For those adults who patronize and condescend and roll their eyes in dismay at our naivete, our idealism, our abrupt surge of transient political passion, I say: believe that this movement is going to fade soon. Believe that we will hold one walkout and afterwards, shrug our shoulders because everything is solved. Believe that high school students really are that incapable of understanding the complexity of this issue, of how deeply gun culture and money is embedded into our politics. Do you know who lives through these school shootings? High school students. These students are the same ones who will be running for office.

They are starting their fights now, not waiting until the time is right or convenient for Congress. I want to see Emma Gonzalez run for Congress, to fight to ban assault rifles once and for all, to see the #NeverAgain movement transcend social movement into a legislative one. The walkouts today honor the students and teachers who lost their lives to a preventable, highly legalized, and government-supported evil, and we not only think of Parkland today but of all the victims of the countless mass shootings that could have been so very different if politicians had done their job. There is nothing meaningless or naive about recognizing the lives lost, the futures lost, about standing together and standing without budging.

It shouldn’t be this way. But it is.

Students have waited far too long to rely upon incompetent politicians to fight for us any longer. I know which representatives are fighting for me, and I know very well which ones aren’t, and we will be voting those cowards out of office the second we can.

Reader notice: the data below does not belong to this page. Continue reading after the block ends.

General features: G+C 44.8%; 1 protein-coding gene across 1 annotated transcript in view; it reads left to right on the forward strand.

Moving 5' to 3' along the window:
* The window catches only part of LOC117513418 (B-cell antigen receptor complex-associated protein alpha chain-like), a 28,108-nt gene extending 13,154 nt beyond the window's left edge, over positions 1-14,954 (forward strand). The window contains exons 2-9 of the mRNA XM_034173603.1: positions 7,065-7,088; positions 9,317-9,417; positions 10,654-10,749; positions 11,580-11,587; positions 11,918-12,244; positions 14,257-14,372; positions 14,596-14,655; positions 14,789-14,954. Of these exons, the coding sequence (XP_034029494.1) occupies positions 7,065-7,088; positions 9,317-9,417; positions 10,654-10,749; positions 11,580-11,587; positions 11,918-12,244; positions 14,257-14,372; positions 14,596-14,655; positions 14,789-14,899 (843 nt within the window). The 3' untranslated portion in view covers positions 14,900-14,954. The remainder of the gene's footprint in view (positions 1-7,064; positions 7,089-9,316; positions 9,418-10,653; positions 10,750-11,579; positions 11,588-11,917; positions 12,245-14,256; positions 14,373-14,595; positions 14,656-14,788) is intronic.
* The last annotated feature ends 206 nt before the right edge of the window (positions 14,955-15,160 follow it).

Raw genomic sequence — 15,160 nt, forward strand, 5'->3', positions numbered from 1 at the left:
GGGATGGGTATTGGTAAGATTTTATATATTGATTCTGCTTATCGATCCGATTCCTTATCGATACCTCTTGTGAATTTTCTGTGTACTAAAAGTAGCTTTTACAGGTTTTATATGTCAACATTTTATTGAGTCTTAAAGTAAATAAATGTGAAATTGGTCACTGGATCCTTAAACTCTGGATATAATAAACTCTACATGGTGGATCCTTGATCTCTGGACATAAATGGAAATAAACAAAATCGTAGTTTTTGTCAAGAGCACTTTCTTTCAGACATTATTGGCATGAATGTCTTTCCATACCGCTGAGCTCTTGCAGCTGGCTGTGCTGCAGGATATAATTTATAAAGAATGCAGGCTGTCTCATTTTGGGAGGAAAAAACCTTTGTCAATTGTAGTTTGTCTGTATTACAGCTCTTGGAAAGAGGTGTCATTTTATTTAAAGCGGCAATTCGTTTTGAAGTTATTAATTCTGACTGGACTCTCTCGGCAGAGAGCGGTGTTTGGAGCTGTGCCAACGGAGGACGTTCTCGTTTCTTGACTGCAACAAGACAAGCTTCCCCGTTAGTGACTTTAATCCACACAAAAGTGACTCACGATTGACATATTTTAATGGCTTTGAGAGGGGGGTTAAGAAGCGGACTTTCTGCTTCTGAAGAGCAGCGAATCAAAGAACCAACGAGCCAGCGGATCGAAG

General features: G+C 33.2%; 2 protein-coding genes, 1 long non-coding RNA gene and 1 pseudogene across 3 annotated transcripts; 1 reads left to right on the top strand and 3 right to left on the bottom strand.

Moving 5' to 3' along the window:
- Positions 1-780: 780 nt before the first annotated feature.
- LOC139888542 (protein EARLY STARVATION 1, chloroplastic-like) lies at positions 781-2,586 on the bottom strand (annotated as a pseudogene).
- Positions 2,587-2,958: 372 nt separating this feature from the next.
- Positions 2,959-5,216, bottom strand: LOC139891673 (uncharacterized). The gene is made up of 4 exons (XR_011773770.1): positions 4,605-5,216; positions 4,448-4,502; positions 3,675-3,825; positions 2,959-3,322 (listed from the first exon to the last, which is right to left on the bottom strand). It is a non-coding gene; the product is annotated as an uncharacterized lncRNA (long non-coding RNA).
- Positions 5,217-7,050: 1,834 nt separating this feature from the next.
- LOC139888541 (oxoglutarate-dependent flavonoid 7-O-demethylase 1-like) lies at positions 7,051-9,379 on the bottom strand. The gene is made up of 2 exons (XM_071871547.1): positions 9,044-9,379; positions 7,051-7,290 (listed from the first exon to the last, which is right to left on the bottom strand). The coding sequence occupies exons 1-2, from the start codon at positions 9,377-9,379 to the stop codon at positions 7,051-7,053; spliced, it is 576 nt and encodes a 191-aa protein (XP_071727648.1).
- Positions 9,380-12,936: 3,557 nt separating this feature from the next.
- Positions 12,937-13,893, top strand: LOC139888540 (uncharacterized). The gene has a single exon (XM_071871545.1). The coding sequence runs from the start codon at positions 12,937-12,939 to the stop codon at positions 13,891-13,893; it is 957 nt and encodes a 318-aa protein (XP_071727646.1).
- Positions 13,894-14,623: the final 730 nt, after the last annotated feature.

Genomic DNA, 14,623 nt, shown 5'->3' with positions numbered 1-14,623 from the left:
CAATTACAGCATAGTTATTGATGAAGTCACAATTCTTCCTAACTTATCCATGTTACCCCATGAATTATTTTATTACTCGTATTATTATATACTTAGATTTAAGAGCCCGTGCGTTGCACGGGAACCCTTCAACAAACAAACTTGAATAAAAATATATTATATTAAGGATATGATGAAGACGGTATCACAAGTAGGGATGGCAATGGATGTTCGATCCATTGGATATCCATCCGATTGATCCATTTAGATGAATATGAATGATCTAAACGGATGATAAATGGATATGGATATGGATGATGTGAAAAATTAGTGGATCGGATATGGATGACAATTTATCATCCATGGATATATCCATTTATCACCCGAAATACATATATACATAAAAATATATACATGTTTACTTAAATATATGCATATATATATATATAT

Congress: gun violence, without any shred of doubt, is a public health crisis. We will not arm teachers, we will not militarize our education system, we will ensure that students are safe from violence and the immeasurable trauma that comes along with it. To propose arming faculty is not only ludicrous, it is insulting to our intelligence. We must ban assault-style weapons and high capacity magazines. There cannot be gradualism when it comes to our lives on the line. We must expand background checks to all gun sales. We must stop militarizing law enforcement. We must pass the gun violence restraining order law. This is not too much to ask. This is inarguable.

Landmark Supreme Court cases, particularly Brown v. Board of Education, only happened because of student protests, because of student fervor for the cause, because of an unrelenting demand for our government to take action. If this kind of organizing is what it takes, then so be it. The countless number of young lives lost have not riled up Congress enough, apparently, to do much of anything, but we are now unforgiving of excuses and bait-and-switch tactics. We are smarter, we are emboldened, and young people are leading this fight in a way our politicians never have.

The first election I vote in, I will be thinking of this day, of these moments following yet another horrific incident, thinking of the lives lost and the ways they could’ve been saved and weren’t. I will be thinking not of partisanship but of human decency. My anger, my frustration, my discontent with government inaction, will be translated into a vote. I know that the same goes for all of my peers, so Congress, wake up. We’re not going anywhere, we speak on our own behalf, and we only have one word for you: enough.